Cloud Data Centers will process 78% of workloads, compared to 22% by traditional data centers. By 2018 SaaS will 59% (from 41% in 2013), IaaS 28% (from 44% in 2013) and PaaS 13% (from 15% in 2013) of the total cloud workloads. The number of personal cloud storage users is expected to rise to 1984 million in 2018 from 922 million in 2013.
By 2016, enterprise IT will shift 11% IT budget to cloud-based delivery models, away from traditional in-house delivery. It also forecasts that by 2017, 35% of applications will be cloud-enabled.
While long-term predictions tend to be wide off the mark sometimes, there is a consensus among all top analysts that cloud-based applications will thrive in the coming years. When you want to SAAS-enable your existing suite of products, you will run into knotty technical as well as business challenges.
We talked to our clients and identified four of the biggest business challenges ISVs face, when moving from an on-premise model to a SaaS-based delivery model.
1. Overhauling Sales and Marketing Strategy
“The technical challenges are huge, but when you dive deeper, you realize that changing your marketing and sales processes is a much more complex proposition.” – CEO, Established ISV, UK.
There is a fundamental difference in the types of users and the user expectations when you shift to SaaS.
While most on-premise installations go through the IT, you will now be able to sell directly to non-IT decision makers.
This means that the tone and focus of your marketing material will have to accommodate a new target audience.
It also means that sales will have to come up with a different strategy for generating leads and pitching your products.
Also, a SaaS subscription may bring a lot less upfront revenue than an on-premise installation. So, the cost per sale has to come down. Investing in a powerful website may become mandatory to fuel direct, low-cost conversions.
“SaaS upended traditional software licenses and made install disks an artifact of the 90s. Then, hefty annual SaaS subscriptions gave way to today’s more flexible, user-friendly monthly plans.” – Ray Sobol, writing for TechCrunch.
When you move to a SaaS-based revenue model, you will lose any chance of forced customer lock-in
Most SaaS customers are interested paying only for what they use and only for the features they want
For example, if you have an event management software – some may only want to use it to manage venues, while others may want to use only to manage events.
This makes it imperative for an ISV or product innovator to offer subscriptions & billing options that give the most value to different sets of users.
3. Segmenting and Targeting Customers
As discussed above, different modules and aspects of your existing on-premise software will offer certain value for a specific set of users.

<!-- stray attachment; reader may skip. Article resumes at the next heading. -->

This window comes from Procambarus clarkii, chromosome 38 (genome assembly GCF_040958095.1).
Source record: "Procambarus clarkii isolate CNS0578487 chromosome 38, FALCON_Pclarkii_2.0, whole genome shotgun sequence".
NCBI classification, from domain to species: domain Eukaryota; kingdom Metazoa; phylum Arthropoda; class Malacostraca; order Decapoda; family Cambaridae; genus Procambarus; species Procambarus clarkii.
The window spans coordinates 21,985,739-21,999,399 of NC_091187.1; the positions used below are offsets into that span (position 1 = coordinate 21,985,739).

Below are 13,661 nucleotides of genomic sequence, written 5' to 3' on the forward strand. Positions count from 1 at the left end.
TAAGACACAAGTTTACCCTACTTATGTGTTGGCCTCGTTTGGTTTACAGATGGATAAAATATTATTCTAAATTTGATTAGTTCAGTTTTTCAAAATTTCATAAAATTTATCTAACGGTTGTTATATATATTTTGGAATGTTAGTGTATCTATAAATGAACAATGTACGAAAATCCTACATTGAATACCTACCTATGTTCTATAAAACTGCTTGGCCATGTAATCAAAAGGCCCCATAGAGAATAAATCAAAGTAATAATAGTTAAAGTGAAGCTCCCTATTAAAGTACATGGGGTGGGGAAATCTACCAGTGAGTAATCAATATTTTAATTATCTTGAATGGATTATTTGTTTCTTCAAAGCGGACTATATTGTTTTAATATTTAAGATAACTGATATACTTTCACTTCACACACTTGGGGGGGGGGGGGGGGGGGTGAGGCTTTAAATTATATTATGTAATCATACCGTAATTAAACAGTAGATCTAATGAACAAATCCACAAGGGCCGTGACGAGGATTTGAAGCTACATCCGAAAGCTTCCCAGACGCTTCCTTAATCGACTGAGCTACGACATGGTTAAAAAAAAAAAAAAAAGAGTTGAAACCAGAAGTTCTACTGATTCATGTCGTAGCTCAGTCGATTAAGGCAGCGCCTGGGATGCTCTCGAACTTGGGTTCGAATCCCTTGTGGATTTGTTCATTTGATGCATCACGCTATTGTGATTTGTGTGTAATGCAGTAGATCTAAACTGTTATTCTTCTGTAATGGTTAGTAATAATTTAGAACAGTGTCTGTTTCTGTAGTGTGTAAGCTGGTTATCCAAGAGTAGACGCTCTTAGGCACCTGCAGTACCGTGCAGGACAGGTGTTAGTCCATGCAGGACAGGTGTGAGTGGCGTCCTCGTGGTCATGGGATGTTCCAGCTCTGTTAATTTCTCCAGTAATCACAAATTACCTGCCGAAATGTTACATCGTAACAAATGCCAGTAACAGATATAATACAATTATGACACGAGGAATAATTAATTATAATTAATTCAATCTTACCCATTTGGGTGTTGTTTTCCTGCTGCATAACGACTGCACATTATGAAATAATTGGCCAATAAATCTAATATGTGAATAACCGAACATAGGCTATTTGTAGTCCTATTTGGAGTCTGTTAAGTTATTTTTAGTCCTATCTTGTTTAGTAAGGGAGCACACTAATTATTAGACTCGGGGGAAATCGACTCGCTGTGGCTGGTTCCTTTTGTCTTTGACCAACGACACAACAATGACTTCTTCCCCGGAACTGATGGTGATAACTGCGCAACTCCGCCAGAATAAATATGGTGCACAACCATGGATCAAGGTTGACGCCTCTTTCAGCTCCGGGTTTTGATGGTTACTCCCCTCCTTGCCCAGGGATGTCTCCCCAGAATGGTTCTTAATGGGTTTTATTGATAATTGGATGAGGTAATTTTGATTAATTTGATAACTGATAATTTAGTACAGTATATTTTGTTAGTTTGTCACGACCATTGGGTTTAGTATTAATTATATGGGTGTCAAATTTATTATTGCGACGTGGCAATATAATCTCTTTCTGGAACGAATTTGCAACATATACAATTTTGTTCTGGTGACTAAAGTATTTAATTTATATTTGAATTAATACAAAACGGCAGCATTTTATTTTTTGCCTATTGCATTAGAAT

Your challenge is to find the potential uses for the product’s different features and modules, and in identifying the group of users most likely to use them.
The next task is segmenting the potential buyers clearly on your website and marketing collaterals, and creating pricing plans most suited to their needs.
Only by demonstrating the value of your product to different sets of users upfront will you be able to persuade them to try your product.
4. Creating New Sales Commission Models
Generally, a SaaS product doesn’t generate as much initial revenue as an on-premise installation. Consequently, it may not be possible to sustain sales commission models where you pay a large commission to your partners or resellers on sale.
For the kind of resellers who just get you a subscription, you just need to find a right commission model.
But for resellers that help in customer support or other maintenance areas, you might need to give admin level access to SaaS product. It is up to you to decide – whether user such partners or build the capabilities in-house.
On-premises installation is also replaced as the product will now run directly on cloud. Partners that help you with installation, deployment, configuration and other aspects may not be valuable with a new model.
At the end of the day, there is a good chance that you will able to offer less incentives to existing partners, and you will have less need for many of their services.
This makes it imperative to take a close look at your existing model, future marketing strategy, sales goals, and identify the best path and sales partnership models for the new approach.
Needless to say, a move to SAAS-based model will raise umpteen challenges – more than the critical ones we have listed above.
Apart from evolving a totally new marketing and sales approach, you will also have to train your personnel for the new roles.
The product designers and developers will have to think more about delivering a smooth and delightful user experience.
You will need to find way to rapidly address customer challenges, remove bugs, add new features or functionality – and roll it out.
At the same time, you will have to take steps to reduce churn and grow your number of subscriptions.
A move to SaaS-based model is not at all easy – apart from the business challenges there are huge technical hurdles than you need to cross. But, changing markets and evolving customer expectations may make it imperative to move to SaaS.
Wondering if you need to SaaS-enable your products? Check out this post and get a quick answer!
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